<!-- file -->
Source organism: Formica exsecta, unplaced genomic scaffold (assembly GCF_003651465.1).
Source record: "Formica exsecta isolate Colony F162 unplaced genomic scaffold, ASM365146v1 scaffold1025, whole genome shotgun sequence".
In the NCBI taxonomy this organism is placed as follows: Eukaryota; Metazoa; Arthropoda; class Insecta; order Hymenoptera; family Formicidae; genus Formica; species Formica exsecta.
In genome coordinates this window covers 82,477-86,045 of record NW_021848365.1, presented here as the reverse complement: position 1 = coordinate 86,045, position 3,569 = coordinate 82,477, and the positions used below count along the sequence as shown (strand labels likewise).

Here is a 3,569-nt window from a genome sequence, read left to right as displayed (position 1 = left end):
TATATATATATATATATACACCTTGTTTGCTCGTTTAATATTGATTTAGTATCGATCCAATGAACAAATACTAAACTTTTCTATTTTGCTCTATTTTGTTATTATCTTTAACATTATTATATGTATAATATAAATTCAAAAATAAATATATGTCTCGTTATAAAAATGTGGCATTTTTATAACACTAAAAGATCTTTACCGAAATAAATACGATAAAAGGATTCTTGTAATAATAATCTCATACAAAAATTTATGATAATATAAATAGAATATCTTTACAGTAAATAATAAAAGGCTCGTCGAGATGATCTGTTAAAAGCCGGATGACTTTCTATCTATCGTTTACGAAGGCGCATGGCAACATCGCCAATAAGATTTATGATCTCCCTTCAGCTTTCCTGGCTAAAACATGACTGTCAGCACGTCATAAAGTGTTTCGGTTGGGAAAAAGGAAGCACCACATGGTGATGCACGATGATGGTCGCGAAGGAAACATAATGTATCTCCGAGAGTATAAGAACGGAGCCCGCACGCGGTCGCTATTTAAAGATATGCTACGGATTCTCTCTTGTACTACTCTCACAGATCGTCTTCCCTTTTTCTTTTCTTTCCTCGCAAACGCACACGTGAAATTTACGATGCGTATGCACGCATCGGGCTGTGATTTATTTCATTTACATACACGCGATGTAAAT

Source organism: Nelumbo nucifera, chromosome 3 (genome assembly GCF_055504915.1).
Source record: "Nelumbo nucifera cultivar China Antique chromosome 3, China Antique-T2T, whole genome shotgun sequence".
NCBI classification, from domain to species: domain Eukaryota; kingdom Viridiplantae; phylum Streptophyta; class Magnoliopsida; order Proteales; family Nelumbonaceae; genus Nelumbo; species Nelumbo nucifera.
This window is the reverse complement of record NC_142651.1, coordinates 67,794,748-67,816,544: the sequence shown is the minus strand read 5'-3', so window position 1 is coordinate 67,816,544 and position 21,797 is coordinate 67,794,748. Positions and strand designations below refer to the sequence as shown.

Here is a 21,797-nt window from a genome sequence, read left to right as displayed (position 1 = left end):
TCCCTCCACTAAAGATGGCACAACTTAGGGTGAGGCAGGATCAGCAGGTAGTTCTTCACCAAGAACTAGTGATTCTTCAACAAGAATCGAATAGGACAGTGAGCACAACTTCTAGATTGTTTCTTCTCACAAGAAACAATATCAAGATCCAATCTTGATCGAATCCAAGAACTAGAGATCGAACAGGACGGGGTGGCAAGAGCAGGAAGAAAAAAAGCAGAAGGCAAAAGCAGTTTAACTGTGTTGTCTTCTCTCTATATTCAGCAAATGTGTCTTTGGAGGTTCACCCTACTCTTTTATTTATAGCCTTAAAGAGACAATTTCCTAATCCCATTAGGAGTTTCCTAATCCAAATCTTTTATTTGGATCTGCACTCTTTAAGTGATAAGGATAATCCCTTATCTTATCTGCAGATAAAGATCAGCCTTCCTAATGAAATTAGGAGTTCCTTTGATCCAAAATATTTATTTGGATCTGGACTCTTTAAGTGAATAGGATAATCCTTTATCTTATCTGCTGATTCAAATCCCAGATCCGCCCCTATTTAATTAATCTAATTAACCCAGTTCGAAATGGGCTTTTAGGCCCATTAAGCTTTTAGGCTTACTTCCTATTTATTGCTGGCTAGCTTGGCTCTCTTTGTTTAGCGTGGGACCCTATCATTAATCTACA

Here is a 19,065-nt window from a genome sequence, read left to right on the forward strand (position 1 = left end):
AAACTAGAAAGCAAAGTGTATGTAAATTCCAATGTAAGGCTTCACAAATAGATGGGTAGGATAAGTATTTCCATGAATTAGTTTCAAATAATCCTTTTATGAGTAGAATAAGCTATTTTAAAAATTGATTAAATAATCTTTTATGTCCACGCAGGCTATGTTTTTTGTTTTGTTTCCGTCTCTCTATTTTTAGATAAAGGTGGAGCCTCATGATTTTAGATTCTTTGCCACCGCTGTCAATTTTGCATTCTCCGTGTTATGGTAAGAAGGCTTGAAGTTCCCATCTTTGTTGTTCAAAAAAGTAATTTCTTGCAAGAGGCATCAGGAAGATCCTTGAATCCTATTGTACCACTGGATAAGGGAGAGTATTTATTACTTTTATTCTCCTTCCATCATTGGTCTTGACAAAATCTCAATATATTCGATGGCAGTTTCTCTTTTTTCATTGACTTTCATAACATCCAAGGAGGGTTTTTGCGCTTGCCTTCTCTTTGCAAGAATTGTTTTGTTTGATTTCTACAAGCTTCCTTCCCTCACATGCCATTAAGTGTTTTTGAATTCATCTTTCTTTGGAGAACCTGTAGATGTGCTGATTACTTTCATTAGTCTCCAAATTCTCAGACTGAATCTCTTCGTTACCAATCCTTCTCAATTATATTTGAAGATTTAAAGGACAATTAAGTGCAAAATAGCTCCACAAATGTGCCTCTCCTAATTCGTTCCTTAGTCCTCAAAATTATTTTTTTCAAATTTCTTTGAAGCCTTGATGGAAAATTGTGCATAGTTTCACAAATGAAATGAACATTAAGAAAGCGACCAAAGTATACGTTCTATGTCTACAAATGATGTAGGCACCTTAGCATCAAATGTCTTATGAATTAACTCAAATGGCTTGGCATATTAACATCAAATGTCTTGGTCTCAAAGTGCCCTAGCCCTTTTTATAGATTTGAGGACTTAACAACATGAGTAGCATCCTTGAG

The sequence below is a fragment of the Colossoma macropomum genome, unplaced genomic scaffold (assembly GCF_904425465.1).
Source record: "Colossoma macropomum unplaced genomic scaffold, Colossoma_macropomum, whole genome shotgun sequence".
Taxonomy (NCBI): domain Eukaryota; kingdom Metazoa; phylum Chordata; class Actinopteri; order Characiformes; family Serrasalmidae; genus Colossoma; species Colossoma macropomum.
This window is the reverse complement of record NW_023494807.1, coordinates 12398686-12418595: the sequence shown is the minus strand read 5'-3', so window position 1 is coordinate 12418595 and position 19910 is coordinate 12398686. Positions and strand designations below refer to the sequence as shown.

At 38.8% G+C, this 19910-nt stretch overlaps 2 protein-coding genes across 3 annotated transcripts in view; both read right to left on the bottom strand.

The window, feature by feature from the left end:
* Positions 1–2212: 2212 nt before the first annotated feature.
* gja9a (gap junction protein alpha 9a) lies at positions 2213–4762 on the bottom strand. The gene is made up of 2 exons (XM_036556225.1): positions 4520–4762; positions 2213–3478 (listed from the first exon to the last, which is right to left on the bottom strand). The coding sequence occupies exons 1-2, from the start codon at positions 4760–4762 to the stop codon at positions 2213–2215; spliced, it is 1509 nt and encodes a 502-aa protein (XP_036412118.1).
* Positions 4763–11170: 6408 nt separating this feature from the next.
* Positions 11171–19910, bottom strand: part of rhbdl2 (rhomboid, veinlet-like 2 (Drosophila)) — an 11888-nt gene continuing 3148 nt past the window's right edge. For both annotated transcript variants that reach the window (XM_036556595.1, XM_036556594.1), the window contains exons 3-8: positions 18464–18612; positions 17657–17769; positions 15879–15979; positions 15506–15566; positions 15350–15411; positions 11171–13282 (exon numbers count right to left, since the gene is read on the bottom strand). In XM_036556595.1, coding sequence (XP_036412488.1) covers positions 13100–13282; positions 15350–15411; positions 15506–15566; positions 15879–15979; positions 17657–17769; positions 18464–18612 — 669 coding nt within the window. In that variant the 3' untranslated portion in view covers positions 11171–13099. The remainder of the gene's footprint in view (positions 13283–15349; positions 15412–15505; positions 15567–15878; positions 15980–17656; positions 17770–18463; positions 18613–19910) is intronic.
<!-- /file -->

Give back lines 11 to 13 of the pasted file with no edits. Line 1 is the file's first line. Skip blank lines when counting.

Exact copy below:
Here is a 21,797-nt window from a genome sequence, read left to right as displayed (position 1 = left end):
TCCCTCCACTAAAGATGGCACAACTTAGGGTGAGGCAGGATCAGCAGGTAGTTCTTCACCAAGAACTAGTGATTCTTCAACAAGAATCGAATAGGACAGTGAGCACAACTTCTAGATTGTTTCTTCTCACAAGAAACAATATCAAGATCCAATCTTGATCGAATCCAAGAACTAGAGATCGAACAGGACGGGGTGGCAAGAGCAGGAAGAAAAAAAGCAGAAGGCAAAAGCAGTTTAACTGTGTTGTCTTCTCTCTATATTCAGCAAATGTGTCTTTGGAGGTTCACCCTACTCTTTTATTTATAGCCTTAAAGAGACAATTTCCTAATCCCATTAGGAGTTTCCTAATCCAAATCTTTTATTTGGATCTGCACTCTTTAAGTGATAAGGATAATCCCTTATCTTATCTGCAGATAAAGATCAGCCTTCCTAATGAAATTAGGAGTTCCTTTGATCCAAAATATTTATTTGGATCTGGACTCTTTAAGTGAATAGGATAATCCTTTATCTTATCTGCTGATTCAAATCCCAGATCCGCCCCTATTTAATTAATCTAATTAACCCAGTTCGAAATGGGCTTTTAGGCCCATTAAGCTTTTAGGCTTACTTCCTATTTATTGCTGGCTAGCTTGGCTCTCTTTGTTTAGCGTGGGACCCTATCATTAATCTACA

Here is a 19,065-nt window from a genome sequence, read left to right on the forward strand (position 1 = left end):